Neom: Saudi tribesman sentenced to death over megaproject protest 'was tortured'
Shadli al-Howeiti was arrested in 2020 for opposing the forcible eviction of the Howeitat tribe. This May, according to Alqst, he went on hunger strike to protest his ill-treatment in prison, including being placed in solitary confinement.
After two weeks, authorities at the Dhahban Prison in Jeddah - the same facility where women's rights activists say they were sexually harassed and tortured in 2018 - inserted a tube into his stomach to force-feed him, a form of torture, Alqst said on Monday.
Saudi Arabia's Specialised Criminal Court handed death sentences to Shadli al-Howeiti and two of his relatives, Ibrahim al-Howeiti and Ataullah al-Howeiti - who were also arrested in 2020 over their resistance to eviction - on 2 October.
Ibrahim al-Howeiti, Alqst said, was a member of a delegation of local residents who met in 2020 with the official commission charged with securing government titles to the lands required for the project.
Ataullah al-Howeiti has been seen in several video clips "talking about the misery of his family and all of the other displaced residents" who also faced eviction, the rights group said.
"These shocking sentences once again show the Saudi authorities' callous disregard for human rights, and the cruel measures they are prepared to take to punish members of the Huwaitat tribe for legitimately protesting against forced eviction from their homes," said Alqst's Abdullah Aljuraywi.
Middle East Eye has asked the Saudi government for comment.
'These shocking sentences once again show the Saudi authorities' callous disregard for human rights'
- Abdullah Aljuraywi, Alqst
Their sentencing comes as Howeitat tribespeople have reported an escalation in the campaign by authorities to drive them from their land for the flagship project, including cuts to their water and electricity services, and surveillance drones.
Two other Howeitat members - Abdulilah al-Howeiti and Abdullah Dukhail al-Howeiti - were given 50-year prison terms and 50-year travel bans in August for supporting their family's refusal to be evicted from their homes in the kingdom's Tabuk province.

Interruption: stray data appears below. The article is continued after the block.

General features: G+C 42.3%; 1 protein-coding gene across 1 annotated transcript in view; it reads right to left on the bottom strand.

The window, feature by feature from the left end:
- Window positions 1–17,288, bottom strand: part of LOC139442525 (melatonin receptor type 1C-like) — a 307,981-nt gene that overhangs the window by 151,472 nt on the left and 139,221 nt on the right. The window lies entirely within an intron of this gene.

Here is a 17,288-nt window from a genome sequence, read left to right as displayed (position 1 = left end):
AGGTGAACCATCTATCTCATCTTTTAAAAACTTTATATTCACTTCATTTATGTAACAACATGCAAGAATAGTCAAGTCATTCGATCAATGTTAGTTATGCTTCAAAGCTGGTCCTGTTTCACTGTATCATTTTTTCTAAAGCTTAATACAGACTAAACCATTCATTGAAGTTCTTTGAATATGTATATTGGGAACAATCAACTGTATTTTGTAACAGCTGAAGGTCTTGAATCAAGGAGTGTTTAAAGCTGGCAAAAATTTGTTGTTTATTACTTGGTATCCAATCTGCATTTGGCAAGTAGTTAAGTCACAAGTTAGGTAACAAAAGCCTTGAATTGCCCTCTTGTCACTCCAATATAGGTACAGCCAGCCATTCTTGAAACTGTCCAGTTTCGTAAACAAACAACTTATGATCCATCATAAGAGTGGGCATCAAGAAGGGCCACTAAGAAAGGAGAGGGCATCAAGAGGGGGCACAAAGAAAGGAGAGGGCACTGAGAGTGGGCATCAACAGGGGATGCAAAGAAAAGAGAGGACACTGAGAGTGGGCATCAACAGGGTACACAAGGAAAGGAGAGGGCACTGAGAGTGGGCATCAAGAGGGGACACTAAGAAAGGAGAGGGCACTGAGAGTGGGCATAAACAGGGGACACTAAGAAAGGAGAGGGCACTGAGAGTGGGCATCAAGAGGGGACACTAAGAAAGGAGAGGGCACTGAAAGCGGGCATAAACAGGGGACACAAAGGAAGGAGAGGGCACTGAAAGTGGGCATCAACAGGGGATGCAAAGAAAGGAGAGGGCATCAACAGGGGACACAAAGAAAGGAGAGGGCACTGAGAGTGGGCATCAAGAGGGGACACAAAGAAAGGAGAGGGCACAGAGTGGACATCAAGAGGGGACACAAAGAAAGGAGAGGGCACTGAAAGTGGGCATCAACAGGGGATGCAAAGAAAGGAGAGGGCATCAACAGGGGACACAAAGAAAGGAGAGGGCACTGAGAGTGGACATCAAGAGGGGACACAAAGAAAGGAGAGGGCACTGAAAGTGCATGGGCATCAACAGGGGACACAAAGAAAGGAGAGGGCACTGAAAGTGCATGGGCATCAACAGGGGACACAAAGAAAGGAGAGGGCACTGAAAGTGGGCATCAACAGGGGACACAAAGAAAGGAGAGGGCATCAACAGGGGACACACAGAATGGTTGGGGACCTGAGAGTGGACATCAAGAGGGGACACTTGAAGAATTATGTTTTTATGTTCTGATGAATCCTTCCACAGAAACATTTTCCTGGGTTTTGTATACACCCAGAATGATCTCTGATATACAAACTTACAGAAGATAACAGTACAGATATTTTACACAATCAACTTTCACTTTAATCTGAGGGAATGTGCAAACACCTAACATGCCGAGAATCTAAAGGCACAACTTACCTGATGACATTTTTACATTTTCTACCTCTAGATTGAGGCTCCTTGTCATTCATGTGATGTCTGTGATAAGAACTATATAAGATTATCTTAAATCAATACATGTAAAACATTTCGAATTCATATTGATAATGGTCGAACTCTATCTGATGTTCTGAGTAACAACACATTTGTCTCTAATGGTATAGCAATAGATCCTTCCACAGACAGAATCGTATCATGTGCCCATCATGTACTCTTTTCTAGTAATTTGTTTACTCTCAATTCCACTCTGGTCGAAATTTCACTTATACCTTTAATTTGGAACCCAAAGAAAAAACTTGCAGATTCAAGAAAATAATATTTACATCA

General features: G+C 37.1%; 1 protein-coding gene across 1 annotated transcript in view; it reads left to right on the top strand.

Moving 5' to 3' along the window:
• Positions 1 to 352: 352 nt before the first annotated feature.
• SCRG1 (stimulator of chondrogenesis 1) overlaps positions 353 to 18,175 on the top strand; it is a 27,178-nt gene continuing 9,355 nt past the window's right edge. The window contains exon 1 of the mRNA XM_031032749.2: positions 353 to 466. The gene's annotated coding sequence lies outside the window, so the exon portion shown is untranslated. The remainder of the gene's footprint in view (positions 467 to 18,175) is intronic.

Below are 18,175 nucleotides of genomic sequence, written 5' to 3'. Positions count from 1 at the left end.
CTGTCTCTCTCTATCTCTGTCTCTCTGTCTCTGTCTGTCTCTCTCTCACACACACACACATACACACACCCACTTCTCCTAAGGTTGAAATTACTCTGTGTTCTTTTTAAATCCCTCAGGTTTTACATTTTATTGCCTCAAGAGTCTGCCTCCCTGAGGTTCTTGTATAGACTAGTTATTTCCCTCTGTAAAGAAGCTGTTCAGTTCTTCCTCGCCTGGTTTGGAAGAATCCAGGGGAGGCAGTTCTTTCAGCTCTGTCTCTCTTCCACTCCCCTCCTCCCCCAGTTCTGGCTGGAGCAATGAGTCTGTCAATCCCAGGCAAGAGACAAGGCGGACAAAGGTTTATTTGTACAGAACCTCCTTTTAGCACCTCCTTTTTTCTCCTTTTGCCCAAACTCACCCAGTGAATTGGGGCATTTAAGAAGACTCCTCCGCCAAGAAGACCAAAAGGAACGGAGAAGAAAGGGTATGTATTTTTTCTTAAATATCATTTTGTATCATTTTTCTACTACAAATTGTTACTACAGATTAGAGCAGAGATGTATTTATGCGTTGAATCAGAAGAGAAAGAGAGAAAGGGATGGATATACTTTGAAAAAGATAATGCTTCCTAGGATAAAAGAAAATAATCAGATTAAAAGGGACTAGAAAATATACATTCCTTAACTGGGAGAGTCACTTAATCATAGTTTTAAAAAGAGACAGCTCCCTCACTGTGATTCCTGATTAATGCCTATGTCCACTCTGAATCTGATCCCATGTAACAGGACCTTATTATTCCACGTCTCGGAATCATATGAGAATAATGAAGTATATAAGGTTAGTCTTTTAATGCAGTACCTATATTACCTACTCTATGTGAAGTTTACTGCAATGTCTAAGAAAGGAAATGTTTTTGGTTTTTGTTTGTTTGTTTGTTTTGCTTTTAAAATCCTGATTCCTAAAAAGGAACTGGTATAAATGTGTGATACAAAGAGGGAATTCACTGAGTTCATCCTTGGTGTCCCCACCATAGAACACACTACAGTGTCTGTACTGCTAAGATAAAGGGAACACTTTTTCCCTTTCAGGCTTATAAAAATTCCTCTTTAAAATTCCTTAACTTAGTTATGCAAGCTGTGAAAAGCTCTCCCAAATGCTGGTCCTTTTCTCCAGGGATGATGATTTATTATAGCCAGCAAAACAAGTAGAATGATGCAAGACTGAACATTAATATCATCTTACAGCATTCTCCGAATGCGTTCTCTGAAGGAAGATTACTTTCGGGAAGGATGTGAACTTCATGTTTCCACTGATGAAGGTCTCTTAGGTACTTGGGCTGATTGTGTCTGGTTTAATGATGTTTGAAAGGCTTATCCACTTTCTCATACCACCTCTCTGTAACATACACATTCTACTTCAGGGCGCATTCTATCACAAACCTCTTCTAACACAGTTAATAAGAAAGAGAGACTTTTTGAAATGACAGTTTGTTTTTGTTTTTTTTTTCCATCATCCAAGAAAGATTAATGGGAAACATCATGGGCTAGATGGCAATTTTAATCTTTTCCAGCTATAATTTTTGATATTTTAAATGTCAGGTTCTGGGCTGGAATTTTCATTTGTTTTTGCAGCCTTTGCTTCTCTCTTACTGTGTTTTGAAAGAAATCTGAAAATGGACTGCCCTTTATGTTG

The three men who Alqst says were sentenced to death are the cousins of Alya al-Howeiti, a UK-based member of the tribe who leads the Justice for Neom Victims campaign and founder of the recently launched Arab Independent Opposition League.
Alya al-Howeiti, who could not herself confirm the sentences, told Middle East Eye on Monday that the men are in their 30s and 40s. Shadli, she said, is particularly well-known on social media, much like his brother Abdul Rahim al-Howeiti, who had regularly posted videos on YouTube protesting the government’s eviction orders before he was shot dead by Saudi special forces in an April 2020 standoff.
Jeed Basyouni, from the anti-death penalty NGO Reprieve, said the kingdom’s use of the death penalty to suppress dissent is well-documented.
“Of the 81 men killed in the mass execution this March, more than half had been convicted of taking part in pro-democracy demonstrations,” Basyouni told MEE.
“The indiscriminate application of capital punishment, including against children, non-violent offenders and people exercising their right to free speech, is starkly at odds with the image Mohammed bin Salman's regime seeks to project to the world."
The three men join a growing list of Saudi Arabians who have been handed extreme sentences since August. They include Salma al-Shehab, a Leeds University student and mother of two; and Nourah bint Saeed al-Qahtani, a mother of five. They were given 34 years and 45 years, respectively, over tweets critical of the Saudi government.
Osama Khaled, a writer, translator and computer programmer, was sentenced to 32 years over allegations relating to the right of free speech, Alqst has said.